• 9. A lack of jurisdiction or of sense? Gary Young vs Peter WrightNSW Local Court, 19 December 2011The complainant, Gary Young, accused thehead of the RSPCA, Dr Peter Wright, of actsof cruelty and aggravated cruelty on a horsewhile performing veterinary dental work atGoulburn in New South Wales in July 2011.The court heard that neither the RSPCA norpolice would bring charges against Dr Wrightover the complaint.
  • 10. The case was struck out because the complainanthad no jurisdiction to bring the case privatelywithout the consent of the NSW PrimaryIndustries Minister.The Minister, Katrina Hodgkinson deniedconsent, and advised Mr Young to go to either theRSPCA, the Animal Welfare League or the NSWpolice.Magistrate Dennis Burdett dismissed the matterbased on a lack of jurisdiction.
  • 11. A strategic alliance Australian Alliance for Native Animal Survival and RSPCA Australia v National Parks and Wildlife Service (Federal Court of Australia, pending)The indigenous group Australian Alliance forNative Animal Survival is seeking a FederalCourt injunction to challenge the new NSWKangaroo Harvest Management Plan,approved on 21 December 2011 by the federalgovernment.The ‘harvest management plan’ allow about850 licensed kangaroo shooters to operate,much of the kill destined for the EuropeanUnion . In January – October 2011 325,438kangaroos were commercially harvested.
  • 12. The AANAS and RSPCA alliance opposes the harvesting partlybecause indigenous people, who have lived with and from kangaroosfor thousands of years, believe they should be consulted over plans formass killing of the animal.They also object on the grounds of ‘humanity and hygiene’ and havebeen joined by the RSPCA, which has questioned the justification forharvesting kangaroos at all.The RSPCA has stated that Kangaroo killing is now viewed primarilyas a means of sustaining a commercial industry, rather than onepremised upon the basis of long-term population control andenvironmental damage mitigation.
  • 13. A test case for standing? Australian Alliance for Native Animal Survival Established: 5 May 2010The aims of AAFNAS are:· To educate the Australian and international communities about our unique native flora and fauna. This includes the Aboriginal concepts of caring for country, natural resources and all life past, present and future.· To link Indigenous and non-Indigenous Australians and international supporters to work together to help native species and their carers both locally and nationally.· To tap into the ancient and intimate knowledge held by the Aboriginal people and build a grass roots national organisation.· To re-establish land rights and allocate the resources necessary to establish carers’ centres/safe tracts of land for native species along the dreaming tracks.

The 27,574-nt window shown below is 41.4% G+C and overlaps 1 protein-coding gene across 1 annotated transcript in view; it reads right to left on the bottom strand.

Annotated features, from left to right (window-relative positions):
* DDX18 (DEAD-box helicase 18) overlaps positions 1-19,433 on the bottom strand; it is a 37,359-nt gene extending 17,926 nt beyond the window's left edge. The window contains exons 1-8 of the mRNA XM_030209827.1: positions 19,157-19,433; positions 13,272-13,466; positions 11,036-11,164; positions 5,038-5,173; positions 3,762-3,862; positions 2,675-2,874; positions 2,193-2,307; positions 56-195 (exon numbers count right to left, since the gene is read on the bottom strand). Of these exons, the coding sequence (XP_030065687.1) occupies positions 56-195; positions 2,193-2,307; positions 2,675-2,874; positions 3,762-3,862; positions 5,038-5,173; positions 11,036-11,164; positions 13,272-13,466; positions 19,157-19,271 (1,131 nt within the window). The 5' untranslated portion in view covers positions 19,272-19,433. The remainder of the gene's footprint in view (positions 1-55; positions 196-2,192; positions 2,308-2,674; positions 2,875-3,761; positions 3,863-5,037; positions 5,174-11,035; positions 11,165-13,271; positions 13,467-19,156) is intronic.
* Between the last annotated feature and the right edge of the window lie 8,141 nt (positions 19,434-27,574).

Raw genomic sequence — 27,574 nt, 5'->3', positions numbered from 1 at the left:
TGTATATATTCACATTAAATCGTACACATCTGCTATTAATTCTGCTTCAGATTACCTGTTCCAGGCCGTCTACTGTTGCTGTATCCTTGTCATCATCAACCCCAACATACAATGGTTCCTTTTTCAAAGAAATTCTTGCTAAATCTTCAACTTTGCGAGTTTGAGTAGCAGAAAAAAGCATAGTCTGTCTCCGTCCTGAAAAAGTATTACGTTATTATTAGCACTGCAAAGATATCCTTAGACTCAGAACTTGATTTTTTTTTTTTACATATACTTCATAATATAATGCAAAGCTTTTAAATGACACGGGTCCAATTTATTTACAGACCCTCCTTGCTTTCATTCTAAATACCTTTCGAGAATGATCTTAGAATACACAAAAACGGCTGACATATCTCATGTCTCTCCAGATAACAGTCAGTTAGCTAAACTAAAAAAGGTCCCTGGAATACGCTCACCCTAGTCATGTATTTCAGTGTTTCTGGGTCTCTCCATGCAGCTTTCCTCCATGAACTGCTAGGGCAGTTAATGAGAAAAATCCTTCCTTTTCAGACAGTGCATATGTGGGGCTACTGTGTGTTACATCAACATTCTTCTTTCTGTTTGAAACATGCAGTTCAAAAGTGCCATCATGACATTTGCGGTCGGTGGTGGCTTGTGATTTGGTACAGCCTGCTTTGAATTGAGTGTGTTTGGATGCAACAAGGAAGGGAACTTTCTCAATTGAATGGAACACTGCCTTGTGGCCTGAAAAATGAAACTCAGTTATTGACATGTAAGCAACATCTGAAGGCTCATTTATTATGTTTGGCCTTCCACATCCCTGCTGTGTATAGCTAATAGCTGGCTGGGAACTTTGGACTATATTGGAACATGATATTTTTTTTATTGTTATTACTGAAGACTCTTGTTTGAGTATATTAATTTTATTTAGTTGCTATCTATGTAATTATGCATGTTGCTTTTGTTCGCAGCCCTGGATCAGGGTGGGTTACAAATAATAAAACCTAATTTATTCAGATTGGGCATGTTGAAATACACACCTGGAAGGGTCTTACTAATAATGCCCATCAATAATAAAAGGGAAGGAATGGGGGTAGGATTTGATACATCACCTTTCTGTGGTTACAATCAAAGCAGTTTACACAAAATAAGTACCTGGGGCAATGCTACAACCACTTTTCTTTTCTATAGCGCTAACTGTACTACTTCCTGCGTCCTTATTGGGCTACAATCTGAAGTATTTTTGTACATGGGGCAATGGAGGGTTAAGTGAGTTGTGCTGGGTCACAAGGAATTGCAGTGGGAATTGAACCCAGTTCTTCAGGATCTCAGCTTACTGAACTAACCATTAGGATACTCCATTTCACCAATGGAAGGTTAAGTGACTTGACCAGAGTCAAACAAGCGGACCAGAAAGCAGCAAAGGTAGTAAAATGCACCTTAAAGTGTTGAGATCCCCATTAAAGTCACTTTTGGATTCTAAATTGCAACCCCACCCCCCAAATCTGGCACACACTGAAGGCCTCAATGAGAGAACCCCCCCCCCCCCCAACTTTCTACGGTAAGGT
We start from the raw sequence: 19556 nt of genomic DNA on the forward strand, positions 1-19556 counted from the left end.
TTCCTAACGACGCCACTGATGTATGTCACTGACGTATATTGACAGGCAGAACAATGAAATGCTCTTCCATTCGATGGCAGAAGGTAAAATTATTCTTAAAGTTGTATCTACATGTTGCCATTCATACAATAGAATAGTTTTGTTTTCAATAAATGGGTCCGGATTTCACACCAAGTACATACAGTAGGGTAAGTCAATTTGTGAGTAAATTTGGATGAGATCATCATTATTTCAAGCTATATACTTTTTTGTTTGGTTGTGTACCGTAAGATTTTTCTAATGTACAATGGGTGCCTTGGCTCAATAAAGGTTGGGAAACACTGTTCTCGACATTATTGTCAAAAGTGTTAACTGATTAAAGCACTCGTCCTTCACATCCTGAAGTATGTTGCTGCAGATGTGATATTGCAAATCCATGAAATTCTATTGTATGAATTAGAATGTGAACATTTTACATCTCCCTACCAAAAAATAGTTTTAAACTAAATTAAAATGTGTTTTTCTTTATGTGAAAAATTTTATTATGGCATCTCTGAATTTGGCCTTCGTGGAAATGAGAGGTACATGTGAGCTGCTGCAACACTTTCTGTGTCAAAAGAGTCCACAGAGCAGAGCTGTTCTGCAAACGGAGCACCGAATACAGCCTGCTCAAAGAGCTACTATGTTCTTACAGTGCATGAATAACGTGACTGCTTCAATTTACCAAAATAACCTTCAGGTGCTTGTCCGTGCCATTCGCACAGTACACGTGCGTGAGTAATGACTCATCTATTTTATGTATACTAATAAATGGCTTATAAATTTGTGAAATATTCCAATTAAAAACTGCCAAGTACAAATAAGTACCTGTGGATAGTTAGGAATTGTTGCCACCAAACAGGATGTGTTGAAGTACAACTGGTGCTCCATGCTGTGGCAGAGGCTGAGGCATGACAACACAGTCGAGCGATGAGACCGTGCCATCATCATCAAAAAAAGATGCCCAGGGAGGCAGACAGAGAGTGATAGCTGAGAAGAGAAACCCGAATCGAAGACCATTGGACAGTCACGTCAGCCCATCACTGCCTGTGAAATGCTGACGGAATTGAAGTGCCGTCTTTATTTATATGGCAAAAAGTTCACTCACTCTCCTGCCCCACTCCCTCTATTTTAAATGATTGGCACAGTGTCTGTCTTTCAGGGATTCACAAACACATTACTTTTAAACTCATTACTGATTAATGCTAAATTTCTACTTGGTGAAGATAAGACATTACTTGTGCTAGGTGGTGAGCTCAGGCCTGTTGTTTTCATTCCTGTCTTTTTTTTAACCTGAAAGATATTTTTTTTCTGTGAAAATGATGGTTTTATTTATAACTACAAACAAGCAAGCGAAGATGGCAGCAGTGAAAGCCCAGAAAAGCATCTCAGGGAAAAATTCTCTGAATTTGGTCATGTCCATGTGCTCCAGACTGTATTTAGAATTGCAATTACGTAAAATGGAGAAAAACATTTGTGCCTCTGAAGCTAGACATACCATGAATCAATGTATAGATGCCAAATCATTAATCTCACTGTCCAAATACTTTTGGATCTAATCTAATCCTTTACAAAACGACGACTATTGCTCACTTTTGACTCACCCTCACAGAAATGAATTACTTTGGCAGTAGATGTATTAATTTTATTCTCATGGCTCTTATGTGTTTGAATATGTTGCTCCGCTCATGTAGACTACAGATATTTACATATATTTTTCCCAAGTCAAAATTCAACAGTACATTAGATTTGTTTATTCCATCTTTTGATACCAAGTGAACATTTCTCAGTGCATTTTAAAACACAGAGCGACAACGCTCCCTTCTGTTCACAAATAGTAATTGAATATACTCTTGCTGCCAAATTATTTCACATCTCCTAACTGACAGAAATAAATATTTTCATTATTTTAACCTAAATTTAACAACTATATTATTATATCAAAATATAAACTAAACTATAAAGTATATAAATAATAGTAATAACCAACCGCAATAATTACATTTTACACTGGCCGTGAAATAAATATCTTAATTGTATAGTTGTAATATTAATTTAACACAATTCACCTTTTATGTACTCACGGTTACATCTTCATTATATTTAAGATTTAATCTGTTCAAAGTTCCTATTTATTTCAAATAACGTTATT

• 14. Friends in high places The Australian Competition and Consumer Commission and the Federal CourtFree to roam and free to range?
  • 15. December 2011Free range farmers are urging the ACCC to investigate the RSPCAsstandards for pork products sold in supermarkets, warning theRSPCA logo dupes consumers into thinking they are buying free-range.Humane Choice, which accredits free-range egg, beef and pork farms, haslodged a complaint with the Australian Competition and ConsumerCommission, alleging the RSPCAs labelling is misleading.
  • 16. 23 January 2012The Australian Competition & Consumer Commission is takingsome of Australias biggest chicken producers to court. It claimsthat ads declaring chickens are free to roam are misleading.The ACCC argues the term is misleading and deceptive forshoppers, and wants it banned. Its case centres around the spaceeach chicken has in the shed, and if the chickens are therefore ‘free toroam’.The industry body has conceded it would be happy to abandon theterm but that wont be enough for animal activists.In a months time the chicken meat industry will find out whether it cankeep using the marketing catchphrase ‘free to roam’.
  • 17. 7 February 2012Court penalises wholesaler for cruel deception on free range eggsFollowing Australian Competition and Consumer Commissionaction, the Federal Court has declared that Western Australianwholesalers C.I. & Co Pty Ltd, and Antonio Pisano and Anna Pisanomisled the public by labelling and selling cartons of eggs labelled freerange when a substantial proportion of the eggs were not free range.ACCC chairman Graeme Samuel said the ACCC remained committedto protecting both consumers and businesses operating within the lawagainst those who falsely label eggs in the Australian market.